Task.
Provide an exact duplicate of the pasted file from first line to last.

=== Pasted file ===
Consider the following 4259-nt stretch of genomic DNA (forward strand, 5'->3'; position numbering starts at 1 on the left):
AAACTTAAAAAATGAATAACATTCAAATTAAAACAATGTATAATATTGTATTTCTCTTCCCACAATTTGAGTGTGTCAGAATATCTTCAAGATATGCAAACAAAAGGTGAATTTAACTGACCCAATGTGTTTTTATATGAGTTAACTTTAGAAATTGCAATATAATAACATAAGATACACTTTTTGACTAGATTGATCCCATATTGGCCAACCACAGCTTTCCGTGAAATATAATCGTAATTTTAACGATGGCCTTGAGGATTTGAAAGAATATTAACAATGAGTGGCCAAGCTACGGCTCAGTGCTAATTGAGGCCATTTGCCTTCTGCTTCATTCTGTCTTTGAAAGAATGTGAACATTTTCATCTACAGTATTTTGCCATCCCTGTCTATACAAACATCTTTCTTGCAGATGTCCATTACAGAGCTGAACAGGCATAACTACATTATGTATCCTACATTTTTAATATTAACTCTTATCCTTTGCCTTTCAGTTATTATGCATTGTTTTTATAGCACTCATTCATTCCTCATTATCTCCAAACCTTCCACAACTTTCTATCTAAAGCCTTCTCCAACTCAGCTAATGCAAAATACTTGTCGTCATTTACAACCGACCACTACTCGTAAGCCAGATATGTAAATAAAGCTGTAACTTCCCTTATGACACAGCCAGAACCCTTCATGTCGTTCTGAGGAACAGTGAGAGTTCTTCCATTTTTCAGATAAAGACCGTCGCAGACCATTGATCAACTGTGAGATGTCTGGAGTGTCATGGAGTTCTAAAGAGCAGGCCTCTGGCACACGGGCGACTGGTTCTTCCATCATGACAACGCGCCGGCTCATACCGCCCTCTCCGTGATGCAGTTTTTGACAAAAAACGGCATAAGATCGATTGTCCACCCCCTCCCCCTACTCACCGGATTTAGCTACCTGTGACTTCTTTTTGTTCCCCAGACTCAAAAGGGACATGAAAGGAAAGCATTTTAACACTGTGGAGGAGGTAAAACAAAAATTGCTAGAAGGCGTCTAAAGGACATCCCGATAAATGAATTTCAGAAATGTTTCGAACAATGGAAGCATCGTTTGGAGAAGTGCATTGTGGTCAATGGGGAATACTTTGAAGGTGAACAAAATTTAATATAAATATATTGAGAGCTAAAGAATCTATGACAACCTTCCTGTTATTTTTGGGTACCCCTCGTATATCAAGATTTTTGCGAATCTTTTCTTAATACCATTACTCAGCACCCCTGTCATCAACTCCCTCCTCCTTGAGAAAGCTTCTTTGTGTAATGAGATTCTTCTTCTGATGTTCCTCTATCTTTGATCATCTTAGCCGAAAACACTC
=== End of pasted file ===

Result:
Consider the following 4259-nt stretch of genomic DNA (forward strand, 5'->3'; position numbering starts at 1 on the left):
AAACTTAAAAAATGAATAACATTCAAATTAAAACAATGTATAATATTGTATTTCTCTTCCCACAATTTGAGTGTGTCAGAATATCTTCAAGATATGCAAACAAAAGGTGAATTTAACTGACCCAATGTGTTTTTATATGAGTTAACTTTAGAAATTGCAATATAATAACATAAGATACACTTTTTGACTAGATTGATCCCATATTGGCCAACCACAGCTTTCCGTGAAATATAATCGTAATTTTAACGATGGCCTTGAGGATTTGAAAGAATATTAACAATGAGTGGCCAAGCTACGGCTCAGTGCTAATTGAGGCCATTTGCCTTCTGCTTCATTCTGTCTTTGAAAGAATGTGAACATTTTCATCTACAGTATTTTGCCATCCCTGTCTATACAAACATCTTTCTTGCAGATGTCCATTACAGAGCTGAACAGGCATAACTACATTATGTATCCTACATTTTTAATATTAACTCTTATCCTTTGCCTTTCAGTTATTATGCATTGTTTTTATAGCACTCATTCATTCCTCATTATCTCCAAACCTTCCACAACTTTCTATCTAAAGCCTTCTCCAACTCAGCTAATGCAAAATACTTGTCGTCATTTACAACCGACCACTACTCGTAAGCCAGATATGTAAATAAAGCTGTAACTTCCCTTATGACACAGCCAGAACCCTTCATGTCGTTCTGAGGAACAGTGAGAGTTCTTCCATTTTTCAGATAAAGACCGTCGCAGACCATTGATCAACTGTGAGATGTCTGGAGTGTCATGGAGTTCTAAAGAGCAGGCCTCTGGCACACGGGCGACTGGTTCTTCCATCATGACAACGCGCCGGCTCATACCGCCCTCTCCGTGATGCAGTTTTTGACAAAAAACGGCATAAGATCGATTGTCCACCCCCTCCCCCTACTCACCGGATTTAGCTACCTGTGACTTCTTTTTGTTCCCCAGACTCAAAAGGGACATGAAAGGAAAGCATTTTAACACTGTGGAGGAGGTAAAACAAAAATTGCTAGAAGGCGTCTAAAGGACATCCCGATAAATGAATTTCAGAAATGTTTCGAACAATGGAAGCATCGTTTGGAGAAGTGCATTGTGGTCAATGGGGAATACTTTGAAGGTGAACAAAATTTAATATAAATATATTGAGAGCTAAAGAATCTATGACAACCTTCCTGTTATTTTTGGGTACCCCTCGTATATCAAGATTTTTGCGAATCTTTTCTTAATACCATTACTCAGCACCCCTGTCATCAACTCCCTCCTCCTTGAGAAAGCTTCTTTGTGTAATGAGATTCTTCTTCTGATGTTCCTCTATCTTTGATCATCTTAGCCGAAAACACTC